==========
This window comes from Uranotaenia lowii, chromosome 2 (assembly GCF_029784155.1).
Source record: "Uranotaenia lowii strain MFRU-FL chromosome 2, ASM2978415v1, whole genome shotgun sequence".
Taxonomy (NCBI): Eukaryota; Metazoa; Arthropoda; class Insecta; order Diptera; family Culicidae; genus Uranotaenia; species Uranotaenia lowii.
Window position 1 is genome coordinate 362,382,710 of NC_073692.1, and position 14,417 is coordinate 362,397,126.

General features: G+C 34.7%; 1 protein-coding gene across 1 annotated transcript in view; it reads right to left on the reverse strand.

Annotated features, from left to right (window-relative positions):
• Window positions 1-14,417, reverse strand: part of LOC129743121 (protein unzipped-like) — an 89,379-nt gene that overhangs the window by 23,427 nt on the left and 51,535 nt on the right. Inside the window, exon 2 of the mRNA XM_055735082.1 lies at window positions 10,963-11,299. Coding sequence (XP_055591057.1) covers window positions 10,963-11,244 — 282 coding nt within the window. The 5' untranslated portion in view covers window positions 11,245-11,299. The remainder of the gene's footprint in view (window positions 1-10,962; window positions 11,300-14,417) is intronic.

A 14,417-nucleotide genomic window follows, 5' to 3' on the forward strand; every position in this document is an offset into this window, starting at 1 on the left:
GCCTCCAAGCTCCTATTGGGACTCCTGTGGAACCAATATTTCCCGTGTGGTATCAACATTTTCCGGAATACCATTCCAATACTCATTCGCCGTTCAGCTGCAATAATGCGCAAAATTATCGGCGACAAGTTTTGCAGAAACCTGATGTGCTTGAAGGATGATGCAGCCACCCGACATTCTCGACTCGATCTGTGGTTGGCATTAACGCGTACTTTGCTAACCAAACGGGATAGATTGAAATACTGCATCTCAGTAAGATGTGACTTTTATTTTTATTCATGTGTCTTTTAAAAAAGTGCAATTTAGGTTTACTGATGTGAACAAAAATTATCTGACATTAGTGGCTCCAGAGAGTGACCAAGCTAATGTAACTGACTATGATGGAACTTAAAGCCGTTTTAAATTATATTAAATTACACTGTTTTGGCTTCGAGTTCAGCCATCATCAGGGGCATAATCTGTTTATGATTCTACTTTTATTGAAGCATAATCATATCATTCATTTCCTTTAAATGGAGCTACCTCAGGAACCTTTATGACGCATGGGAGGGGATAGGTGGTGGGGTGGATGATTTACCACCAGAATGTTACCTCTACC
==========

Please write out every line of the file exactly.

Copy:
This window comes from Uranotaenia lowii, chromosome 2 (assembly GCF_029784155.1).
Source record: "Uranotaenia lowii strain MFRU-FL chromosome 2, ASM2978415v1, whole genome shotgun sequence".
Taxonomy (NCBI): Eukaryota; Metazoa; Arthropoda; class Insecta; order Diptera; family Culicidae; genus Uranotaenia; species Uranotaenia lowii.
Window position 1 is genome coordinate 362,382,710 of NC_073692.1, and position 14,417 is coordinate 362,397,126.

General features: G+C 34.7%; 1 protein-coding gene across 1 annotated transcript in view; it reads right to left on the reverse strand.

Annotated features, from left to right (window-relative positions):
• Window positions 1-14,417, reverse strand: part of LOC129743121 (protein unzipped-like) — an 89,379-nt gene that overhangs the window by 23,427 nt on the left and 51,535 nt on the right. Inside the window, exon 2 of the mRNA XM_055735082.1 lies at window positions 10,963-11,299. Coding sequence (XP_055591057.1) covers window positions 10,963-11,244 — 282 coding nt within the window. The 5' untranslated portion in view covers window positions 11,245-11,299. The remainder of the gene's footprint in view (window positions 1-10,962; window positions 11,300-14,417) is intronic.

A 14,417-nucleotide genomic window follows, 5' to 3' on the forward strand; every position in this document is an offset into this window, starting at 1 on the left:
GCCTCCAAGCTCCTATTGGGACTCCTGTGGAACCAATATTTCCCGTGTGGTATCAACATTTTCCGGAATACCATTCCAATACTCATTCGCCGTTCAGCTGCAATAATGCGCAAAATTATCGGCGACAAGTTTTGCAGAAACCTGATGTGCTTGAAGGATGATGCAGCCACCCGACATTCTCGACTCGATCTGTGGTTGGCATTAACGCGTACTTTGCTAACCAAACGGGATAGATTGAAATACTGCATCTCAGTAAGATGTGACTTTTATTTTTATTCATGTGTCTTTTAAAAAAGTGCAATTTAGGTTTACTGATGTGAACAAAAATTATCTGACATTAGTGGCTCCAGAGAGTGACCAAGCTAATGTAACTGACTATGATGGAACTTAAAGCCGTTTTAAATTATATTAAATTACACTGTTTTGGCTTCGAGTTCAGCCATCATCAGGGGCATAATCTGTTTATGATTCTACTTTTATTGAAGCATAATCATATCATTCATTTCCTTTAAATGGAGCTACCTCAGGAACCTTTATGACGCATGGGAGGGGATAGGTGGTGGGGTGGATGATTTACCACCAGAATGTTACCTCTACC